Genuine question

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Re: Genuine question
« Reply #30 on: April 21, 2016, 12:19:51 PM »
You guys act like satellites are the only way to communicate. We where communicating long before satellites were thought of. I have my doubts it is all because I have seen many thing that leads me to believe that way. Maybe I'm wrong and you are right, but I'm not going to rule out that there are many other ways to do something.

If you don't rule things out, how do you propose to arrive at a conclusion? Eventually you'll have to look at what is likely, not just what's theoretically possible.

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Re: Genuine question
« Reply #31 on: April 21, 2016, 01:15:27 PM »
You guys act like satellites are the only way to communicate. We where communicating long before satellites were thought of. I have my doubts it is all because I have seen many thing that leads me to believe that way. Maybe I'm wrong and you are right, but I'm not going to rule out that there are many other ways to do something.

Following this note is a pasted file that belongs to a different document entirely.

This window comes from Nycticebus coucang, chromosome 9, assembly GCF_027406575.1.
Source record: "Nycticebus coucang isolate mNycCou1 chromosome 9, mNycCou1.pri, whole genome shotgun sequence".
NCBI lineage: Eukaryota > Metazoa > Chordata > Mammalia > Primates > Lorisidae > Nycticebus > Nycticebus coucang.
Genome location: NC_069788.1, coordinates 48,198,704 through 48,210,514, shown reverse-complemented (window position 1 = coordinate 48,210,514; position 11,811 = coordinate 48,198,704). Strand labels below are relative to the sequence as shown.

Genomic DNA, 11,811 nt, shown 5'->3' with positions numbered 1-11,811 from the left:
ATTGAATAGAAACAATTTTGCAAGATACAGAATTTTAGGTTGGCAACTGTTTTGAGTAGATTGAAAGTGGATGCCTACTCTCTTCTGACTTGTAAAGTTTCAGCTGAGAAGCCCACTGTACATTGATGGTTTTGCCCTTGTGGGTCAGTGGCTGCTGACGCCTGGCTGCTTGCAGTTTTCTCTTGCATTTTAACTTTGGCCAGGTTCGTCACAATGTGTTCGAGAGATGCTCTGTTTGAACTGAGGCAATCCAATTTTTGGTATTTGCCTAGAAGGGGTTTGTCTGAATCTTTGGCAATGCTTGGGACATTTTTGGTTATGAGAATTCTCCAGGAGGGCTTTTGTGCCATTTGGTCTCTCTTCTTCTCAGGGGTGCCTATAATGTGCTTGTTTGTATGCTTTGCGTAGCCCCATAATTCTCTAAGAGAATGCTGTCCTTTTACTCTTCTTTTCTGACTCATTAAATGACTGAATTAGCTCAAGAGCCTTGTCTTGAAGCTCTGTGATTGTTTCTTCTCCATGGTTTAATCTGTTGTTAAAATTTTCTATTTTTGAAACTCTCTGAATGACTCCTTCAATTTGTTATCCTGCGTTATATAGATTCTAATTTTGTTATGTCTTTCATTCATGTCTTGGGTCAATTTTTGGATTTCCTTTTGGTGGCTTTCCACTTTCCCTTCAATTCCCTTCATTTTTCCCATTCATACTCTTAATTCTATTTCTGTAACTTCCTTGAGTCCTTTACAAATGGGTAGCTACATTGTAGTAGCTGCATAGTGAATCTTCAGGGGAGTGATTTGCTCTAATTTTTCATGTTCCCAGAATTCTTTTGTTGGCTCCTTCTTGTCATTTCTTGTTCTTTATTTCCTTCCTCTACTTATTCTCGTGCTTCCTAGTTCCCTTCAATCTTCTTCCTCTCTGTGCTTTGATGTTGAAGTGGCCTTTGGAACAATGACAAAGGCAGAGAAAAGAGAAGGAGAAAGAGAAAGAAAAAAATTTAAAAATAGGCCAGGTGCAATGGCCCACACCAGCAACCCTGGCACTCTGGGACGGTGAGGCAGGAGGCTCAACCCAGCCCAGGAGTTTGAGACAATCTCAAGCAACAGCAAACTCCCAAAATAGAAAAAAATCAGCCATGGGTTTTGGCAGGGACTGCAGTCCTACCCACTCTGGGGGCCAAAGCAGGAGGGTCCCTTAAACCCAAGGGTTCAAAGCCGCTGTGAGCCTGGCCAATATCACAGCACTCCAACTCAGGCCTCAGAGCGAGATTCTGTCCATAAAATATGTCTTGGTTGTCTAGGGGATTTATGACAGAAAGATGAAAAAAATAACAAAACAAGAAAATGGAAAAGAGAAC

If you don't rule things out, how do you propose to arrive at a conclusion? Eventually you'll have to look at what is likely, not just what's theoretically possible.

I'm not in a position to rule things out yet. I just know that for many years I fell in that trap of believing everything I was taught was true. I'm not going to be so quick to accept any longer. I just look for the possibility of another side of an issue. If I get convinced one way or the other, I may rule one side out.
"During times of universal deceit, telling the truth becomes a revolutionary act."
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Re: Genuine question
« Reply #32 on: April 21, 2016, 10:13:15 PM »
I'm not in a position to rule things out yet. I just know that for many years I fell in that trap of believing everything I was taught was true. I'm not going to be so quick to accept any longer. I just look for the possibility of another side of an issue. If I get convinced one way or the other, I may rule one side out.

Isn't "being convinced" a result of ruling everything else out? By what mechanism would truth suddenly emerge just by piling observation upon observation? The amount of possibilities is infinite. The amount of evidence required for certainity is, therefore, also infinite. The only way to move forward is to make guesses and rule out those that don't fit.

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Yendor

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Re: Genuine question
« Reply #33 on: April 22, 2016, 08:04:29 AM »
I'm not in a position to rule things out yet. I just know that for many years I fell in that trap of believing everything I was taught was true. I'm not going to be so quick to accept any longer. I just look for the possibility of another side of an issue. If I get convinced one way or the other, I may rule one side out.